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Op Amp Model - Level 3


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Common-Mode Rejection (CMR)

CIRCUIT

                                          OPMODEL3_CMR.CIR   Download the SPICE file

 

Ideally, an op amp should

  Respond only to differential inputs.
  Ignore voltages common to both inputs.

The keyword here is "should." While real op amps do a fantastic job of rejecting voltages common to both inputs - it's not perfect. A small output results from a change in input common-mode voltage. What causes this output? Due to mismatching in the transistors and resistors of the input stage, the common-mode voltage produces a small differential error voltage at the input terminals. Subsequently, this error gets amplified right along with any other signal appearing at the input. But, how does the common-mode error behave versus frequency? And how do we include this error in an op amp SPICE model?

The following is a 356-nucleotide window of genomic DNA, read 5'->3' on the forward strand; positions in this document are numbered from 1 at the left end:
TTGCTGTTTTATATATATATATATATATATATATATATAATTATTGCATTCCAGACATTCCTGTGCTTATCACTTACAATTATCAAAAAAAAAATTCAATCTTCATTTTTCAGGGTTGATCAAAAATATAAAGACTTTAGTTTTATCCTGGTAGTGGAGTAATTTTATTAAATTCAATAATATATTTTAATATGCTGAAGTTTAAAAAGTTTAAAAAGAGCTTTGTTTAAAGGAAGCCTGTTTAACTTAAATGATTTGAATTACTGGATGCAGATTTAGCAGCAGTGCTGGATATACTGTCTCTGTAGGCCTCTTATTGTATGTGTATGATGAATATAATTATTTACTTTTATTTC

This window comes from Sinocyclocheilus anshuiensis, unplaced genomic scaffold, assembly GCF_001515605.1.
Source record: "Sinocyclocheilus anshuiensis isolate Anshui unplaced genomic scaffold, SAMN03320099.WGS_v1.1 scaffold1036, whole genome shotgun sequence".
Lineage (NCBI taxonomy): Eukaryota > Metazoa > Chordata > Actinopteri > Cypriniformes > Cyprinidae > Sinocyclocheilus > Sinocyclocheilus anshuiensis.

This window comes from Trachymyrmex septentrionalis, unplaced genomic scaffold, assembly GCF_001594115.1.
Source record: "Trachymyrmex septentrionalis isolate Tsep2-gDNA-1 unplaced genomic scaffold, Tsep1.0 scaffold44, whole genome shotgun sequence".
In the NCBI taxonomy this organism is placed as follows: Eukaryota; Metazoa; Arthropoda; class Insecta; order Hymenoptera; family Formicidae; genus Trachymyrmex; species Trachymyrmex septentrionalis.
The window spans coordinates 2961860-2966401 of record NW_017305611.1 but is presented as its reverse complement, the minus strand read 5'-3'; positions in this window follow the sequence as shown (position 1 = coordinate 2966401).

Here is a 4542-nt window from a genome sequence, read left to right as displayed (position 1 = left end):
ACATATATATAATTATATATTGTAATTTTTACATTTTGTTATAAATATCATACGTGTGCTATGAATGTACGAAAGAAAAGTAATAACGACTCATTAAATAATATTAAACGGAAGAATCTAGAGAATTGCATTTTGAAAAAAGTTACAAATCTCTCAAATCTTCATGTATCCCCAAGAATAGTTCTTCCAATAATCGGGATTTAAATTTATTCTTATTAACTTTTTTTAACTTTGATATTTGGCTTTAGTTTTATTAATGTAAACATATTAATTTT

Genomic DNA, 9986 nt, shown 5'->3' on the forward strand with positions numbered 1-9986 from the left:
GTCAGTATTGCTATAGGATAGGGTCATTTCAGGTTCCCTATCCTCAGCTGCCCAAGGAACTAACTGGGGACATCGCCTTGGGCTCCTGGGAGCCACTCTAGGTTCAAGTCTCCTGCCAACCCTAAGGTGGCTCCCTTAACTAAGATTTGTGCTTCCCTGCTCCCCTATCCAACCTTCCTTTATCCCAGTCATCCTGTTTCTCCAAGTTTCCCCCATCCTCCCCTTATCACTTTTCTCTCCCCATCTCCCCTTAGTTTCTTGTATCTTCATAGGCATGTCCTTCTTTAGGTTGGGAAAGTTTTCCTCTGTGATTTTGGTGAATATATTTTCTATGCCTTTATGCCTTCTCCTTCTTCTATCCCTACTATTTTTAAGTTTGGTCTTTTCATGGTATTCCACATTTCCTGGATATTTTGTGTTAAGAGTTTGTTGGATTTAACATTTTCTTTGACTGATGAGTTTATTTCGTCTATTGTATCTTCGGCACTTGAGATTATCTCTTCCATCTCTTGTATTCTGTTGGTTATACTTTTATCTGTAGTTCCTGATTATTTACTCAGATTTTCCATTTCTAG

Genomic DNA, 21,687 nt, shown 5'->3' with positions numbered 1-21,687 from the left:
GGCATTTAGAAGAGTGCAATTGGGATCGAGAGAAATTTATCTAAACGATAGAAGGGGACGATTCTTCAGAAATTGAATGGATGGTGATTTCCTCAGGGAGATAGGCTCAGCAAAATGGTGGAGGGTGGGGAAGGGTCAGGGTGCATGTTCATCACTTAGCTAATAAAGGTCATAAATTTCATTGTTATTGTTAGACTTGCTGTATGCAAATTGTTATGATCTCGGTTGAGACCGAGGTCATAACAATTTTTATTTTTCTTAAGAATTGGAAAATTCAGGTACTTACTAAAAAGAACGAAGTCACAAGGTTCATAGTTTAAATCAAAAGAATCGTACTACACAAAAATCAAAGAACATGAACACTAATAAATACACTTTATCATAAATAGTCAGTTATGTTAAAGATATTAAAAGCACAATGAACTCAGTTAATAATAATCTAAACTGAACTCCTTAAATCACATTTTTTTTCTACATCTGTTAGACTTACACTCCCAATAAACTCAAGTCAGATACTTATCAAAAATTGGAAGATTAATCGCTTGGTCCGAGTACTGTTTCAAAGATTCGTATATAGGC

COMMON-MODE REJECTION RATIO

The first step in developing a SPICE model for CMR is understanding an op amp's Common Mode Rejection Ratio (CMRR). The CMRR is a measure of how well the device rejects a common-mode signal.

Its simply the ratio of the differential gain Av over the common-mode gain Acm.

  Differential Gain Common-Mode Gain
  Av = Vo / (v+ - v-) Acm = Vo / Vcm
  This is your basic open-loop gain
of an op amp.
Here's the gain with the inputs
tied together at Vcm =
v+ = v-.

Let's see if the CMRR equation can give us some insight. Substituting the gains above into CMRR will get us

Rearrange it a little and we get

This equation tells us a nice story - how much of a differential error voltage is produced at the input given Vcm and the device's CMRR! We can use this directly to develop a SPICE model.